Attack of the Killer Weeds
Attack of the Killer Weeds
Section 18 of the Federal Insecticide Fungicide and Rodenticide Act allows the U.S. Environmental Protection Agency (EPA) to grant "emergency" and "crisis" exemptions from pesticide health and safety standards for farmers facing sudden and potentially catastrophic pest infestations. By definition, granting these exemptions is a hurried procedure, accompanied by less than a full scientific study of the health risks of using the pesticide. The program, historically fraught with abuses, has been roundly criticized for granting repeated exemptions in response to ill-defined emergencies by at least three Congressional and General Accounting Office investigations (GAO 1978, GAO 1981, Guerrero 1991). The GAO raised specific concerns about granting exemptions for pesticides in the absence of a complete understanding of these chemicals’ effects on human health and the environment.
The 1996 Food Quality Protection Act (FQPA) was in part intended to bring more accountability to the exemption process. Since FQPA’s passage, however, pesticide lobbyists and their allies in Congress have fought hard to increase the number of Section 18 exemptions, while at the same time blocking implementation of the tough children’s health protections in the Act. By spending millions on an aggressive lobbying and misinformation campaign, these efforts have been largely successful.
After three years spent reviewing over 3,000 studies – nearly all authored by pesticide companies Kempter 1999) – the EPA has yet to implement the full children’s health requirements of FQPA for even one of the approximately 300 pesticides that are used in more than 20,000 pesticide products. At the same time Section 18 exemptions nearly doubled, from an average of about 300 per year for the three years prior to the Act, to 573 in 1998 (Figure 1). Many of these exemptions are granted year after year and arise from such "emergencies" as an outbreak of weeds.
Figure 1. The number of Section 18 exemptions granted has nearly doubled since FQPA was passed
Source: Environmental Working Group. Compiled from U.S. EPA data.
Since the unanimous passage of FQPA, Section 18 has become little more than a loophole through which pesticide companies market their products while avoiding the children’s health and safety requirements of the law.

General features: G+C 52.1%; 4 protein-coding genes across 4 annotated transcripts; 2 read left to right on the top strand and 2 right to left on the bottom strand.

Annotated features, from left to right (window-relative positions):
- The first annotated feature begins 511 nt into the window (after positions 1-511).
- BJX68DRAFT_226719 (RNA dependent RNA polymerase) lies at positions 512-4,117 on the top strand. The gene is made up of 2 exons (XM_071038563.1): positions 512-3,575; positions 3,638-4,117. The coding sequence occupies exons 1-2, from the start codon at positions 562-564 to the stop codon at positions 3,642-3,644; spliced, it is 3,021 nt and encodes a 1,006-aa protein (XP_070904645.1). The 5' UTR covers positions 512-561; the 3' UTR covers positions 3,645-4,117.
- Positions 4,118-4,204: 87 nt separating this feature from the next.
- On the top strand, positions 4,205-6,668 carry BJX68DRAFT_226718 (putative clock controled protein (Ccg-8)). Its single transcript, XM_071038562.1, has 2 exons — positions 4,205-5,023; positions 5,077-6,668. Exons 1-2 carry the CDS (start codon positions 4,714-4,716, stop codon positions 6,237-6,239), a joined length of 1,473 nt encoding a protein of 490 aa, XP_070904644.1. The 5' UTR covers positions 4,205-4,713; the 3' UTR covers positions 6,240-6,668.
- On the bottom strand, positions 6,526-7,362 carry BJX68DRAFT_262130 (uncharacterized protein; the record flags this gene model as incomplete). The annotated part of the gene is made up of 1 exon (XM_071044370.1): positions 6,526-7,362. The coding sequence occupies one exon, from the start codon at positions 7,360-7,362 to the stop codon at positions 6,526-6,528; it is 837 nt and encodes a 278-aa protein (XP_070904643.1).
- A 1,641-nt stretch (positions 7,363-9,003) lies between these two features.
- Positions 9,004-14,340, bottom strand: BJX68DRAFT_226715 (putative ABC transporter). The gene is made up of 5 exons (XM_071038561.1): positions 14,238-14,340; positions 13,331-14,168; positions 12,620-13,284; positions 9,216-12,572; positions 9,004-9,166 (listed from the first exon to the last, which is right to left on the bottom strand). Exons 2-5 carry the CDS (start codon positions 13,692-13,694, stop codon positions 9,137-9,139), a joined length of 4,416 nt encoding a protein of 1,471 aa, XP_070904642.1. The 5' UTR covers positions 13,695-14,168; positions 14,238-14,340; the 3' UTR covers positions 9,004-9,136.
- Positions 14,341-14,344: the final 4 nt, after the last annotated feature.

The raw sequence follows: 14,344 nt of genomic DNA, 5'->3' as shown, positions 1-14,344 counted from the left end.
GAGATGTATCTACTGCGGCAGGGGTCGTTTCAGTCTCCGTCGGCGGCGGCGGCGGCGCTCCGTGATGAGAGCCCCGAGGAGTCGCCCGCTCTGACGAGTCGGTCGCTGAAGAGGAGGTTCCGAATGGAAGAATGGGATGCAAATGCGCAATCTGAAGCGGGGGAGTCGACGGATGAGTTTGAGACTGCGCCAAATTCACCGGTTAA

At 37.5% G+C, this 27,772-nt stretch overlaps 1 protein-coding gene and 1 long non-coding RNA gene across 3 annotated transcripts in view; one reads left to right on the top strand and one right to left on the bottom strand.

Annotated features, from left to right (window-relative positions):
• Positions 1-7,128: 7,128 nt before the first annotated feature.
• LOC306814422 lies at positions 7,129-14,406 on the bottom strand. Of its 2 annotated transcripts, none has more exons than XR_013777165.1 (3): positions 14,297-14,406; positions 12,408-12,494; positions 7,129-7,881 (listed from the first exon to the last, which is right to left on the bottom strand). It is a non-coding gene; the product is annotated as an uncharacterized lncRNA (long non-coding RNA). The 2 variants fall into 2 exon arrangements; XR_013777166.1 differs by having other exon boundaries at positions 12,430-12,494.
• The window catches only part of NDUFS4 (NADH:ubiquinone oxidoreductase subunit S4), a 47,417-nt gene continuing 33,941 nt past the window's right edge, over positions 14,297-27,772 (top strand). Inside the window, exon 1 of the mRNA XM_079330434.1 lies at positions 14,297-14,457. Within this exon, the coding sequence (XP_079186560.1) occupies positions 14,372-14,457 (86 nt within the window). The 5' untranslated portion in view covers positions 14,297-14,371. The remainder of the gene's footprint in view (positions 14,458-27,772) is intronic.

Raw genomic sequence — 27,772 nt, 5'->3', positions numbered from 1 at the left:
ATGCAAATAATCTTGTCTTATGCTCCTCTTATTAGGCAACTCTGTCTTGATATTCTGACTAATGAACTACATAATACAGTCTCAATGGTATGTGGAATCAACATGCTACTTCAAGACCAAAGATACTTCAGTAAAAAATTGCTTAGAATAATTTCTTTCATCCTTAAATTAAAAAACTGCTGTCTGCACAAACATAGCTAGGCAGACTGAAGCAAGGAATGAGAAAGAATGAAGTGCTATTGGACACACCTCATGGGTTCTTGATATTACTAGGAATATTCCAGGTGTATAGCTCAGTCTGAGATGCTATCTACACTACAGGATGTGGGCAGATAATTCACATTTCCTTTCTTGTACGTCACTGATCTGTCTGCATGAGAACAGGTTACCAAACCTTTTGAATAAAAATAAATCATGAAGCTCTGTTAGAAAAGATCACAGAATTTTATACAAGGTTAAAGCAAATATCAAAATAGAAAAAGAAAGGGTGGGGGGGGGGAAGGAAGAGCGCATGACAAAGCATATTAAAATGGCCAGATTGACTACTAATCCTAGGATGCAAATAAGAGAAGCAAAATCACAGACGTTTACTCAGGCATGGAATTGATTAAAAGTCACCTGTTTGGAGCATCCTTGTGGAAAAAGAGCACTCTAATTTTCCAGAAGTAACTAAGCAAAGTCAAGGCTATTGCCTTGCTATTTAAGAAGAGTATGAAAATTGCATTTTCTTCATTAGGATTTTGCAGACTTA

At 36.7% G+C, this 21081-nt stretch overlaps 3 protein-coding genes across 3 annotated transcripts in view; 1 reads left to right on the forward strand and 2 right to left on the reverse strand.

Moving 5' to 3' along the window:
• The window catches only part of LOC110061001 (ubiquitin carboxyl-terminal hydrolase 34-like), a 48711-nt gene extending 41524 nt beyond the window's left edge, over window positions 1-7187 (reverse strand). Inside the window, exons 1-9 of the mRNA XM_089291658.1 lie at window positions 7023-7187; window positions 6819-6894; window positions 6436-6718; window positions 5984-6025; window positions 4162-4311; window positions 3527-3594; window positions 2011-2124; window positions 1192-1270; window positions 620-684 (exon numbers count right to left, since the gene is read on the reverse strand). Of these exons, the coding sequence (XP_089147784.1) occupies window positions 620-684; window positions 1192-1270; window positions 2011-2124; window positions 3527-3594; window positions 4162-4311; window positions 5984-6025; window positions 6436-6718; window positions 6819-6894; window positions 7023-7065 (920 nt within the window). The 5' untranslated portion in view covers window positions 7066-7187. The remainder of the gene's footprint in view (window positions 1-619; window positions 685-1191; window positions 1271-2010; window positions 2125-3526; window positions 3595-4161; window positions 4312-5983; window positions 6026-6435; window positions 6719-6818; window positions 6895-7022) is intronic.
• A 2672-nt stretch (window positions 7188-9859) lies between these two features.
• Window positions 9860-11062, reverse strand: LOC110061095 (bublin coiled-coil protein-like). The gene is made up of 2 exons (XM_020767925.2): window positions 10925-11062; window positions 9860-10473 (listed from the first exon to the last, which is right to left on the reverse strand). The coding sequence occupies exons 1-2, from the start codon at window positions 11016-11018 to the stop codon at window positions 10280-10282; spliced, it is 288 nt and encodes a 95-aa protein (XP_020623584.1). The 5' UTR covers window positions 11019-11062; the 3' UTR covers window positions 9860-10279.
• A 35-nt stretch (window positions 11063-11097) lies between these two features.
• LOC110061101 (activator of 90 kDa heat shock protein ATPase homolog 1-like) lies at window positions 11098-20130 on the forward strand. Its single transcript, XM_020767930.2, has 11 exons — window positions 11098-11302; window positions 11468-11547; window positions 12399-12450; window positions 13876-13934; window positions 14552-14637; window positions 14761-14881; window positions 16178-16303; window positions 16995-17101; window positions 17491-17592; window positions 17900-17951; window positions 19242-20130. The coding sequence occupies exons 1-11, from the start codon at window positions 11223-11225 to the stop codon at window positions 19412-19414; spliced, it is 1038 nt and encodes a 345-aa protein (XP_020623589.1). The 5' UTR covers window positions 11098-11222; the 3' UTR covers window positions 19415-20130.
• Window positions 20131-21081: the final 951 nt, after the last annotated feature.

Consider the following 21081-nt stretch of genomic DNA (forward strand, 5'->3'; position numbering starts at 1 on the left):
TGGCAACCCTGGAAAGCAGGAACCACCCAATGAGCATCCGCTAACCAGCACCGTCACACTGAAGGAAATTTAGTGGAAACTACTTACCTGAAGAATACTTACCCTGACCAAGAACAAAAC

Now, 225 members of Congress have co-sponsored legislation written by the pesticide industry that would broaden Section 18 loopholes and further delay children’s health protections mandated by the FQPA.
These legislators claim that their support for HR1592 and S1464 is based on a concern for "sound science". Yet for these politicians, "sound science" is a reflexive sound bite meant to debunk all environmental safeguards that industry opposes—in this case pesticide reforms-even in the face of overwhelming evidence that children are at risk.
EWG's analysis of EPA records shows that these lawmakers express no concerns about sound science when it comes to putting more pesticides on the market in the absence of full safety tests. Fifty-three (53) of these co-sponsors have directly pressured the EPA to grant Section 18 exemptions for pesticides, often on foods heavily consumed by children, even though these pesticides are being used without the most rudimentary requirement of sound science: a complete, thoroughly reviewed set of health and safety data.
The Influence of Money
The congressional double standard on pesticide safety makes sense in one context: campaign contributions. Nearly all of these 53 representatives and senators have taken significant amounts of re-election money from the pesticide and agribusiness coalition that actually wrote HR1592 and S1464, the so-called Implementation Working Group-IWG (Table 1). On average, during the two most recent election cycles, these 53 members of Congress received on average nearly four times more money from IWG member PACs ($10,301) than members of Congress who have neither supported Section 18 exemptions nor cosponsored this legislation ($2,693).
Exemptions Put Children at Risk
FQPA was supposed to increase children’s health protections in part by tightening restrictions governing emergency and crisis exemptions from pesticide safeguards. Instead, exemptions for pesticides used on children's food increased steadily since the passage of the Act. This profligate use of the Section 18 program puts children at risk.
In the three years immediately prior to the passage of the Act, from August 1, 1993 through July 31, 1996, the EPA granted an average of 163 exemptions per year for fruits and vegetables heavily consumed by children (Table 2). In the equivalent three-year period after the passage of FQPA, EPA granted 241 exemptions per year for these same foods, an increase of nearly 50 percent. By definition, none of these Section 18 exemptions are fully evaluated for their health risks to children. Strawberries, apples, and potatoes — crops that already deliver relatively high pesticide doses to children –-have been granted an average of 103 pesticide exemptions each year since August 1, 1996, compared to 61 per year in the three years prior to the Act.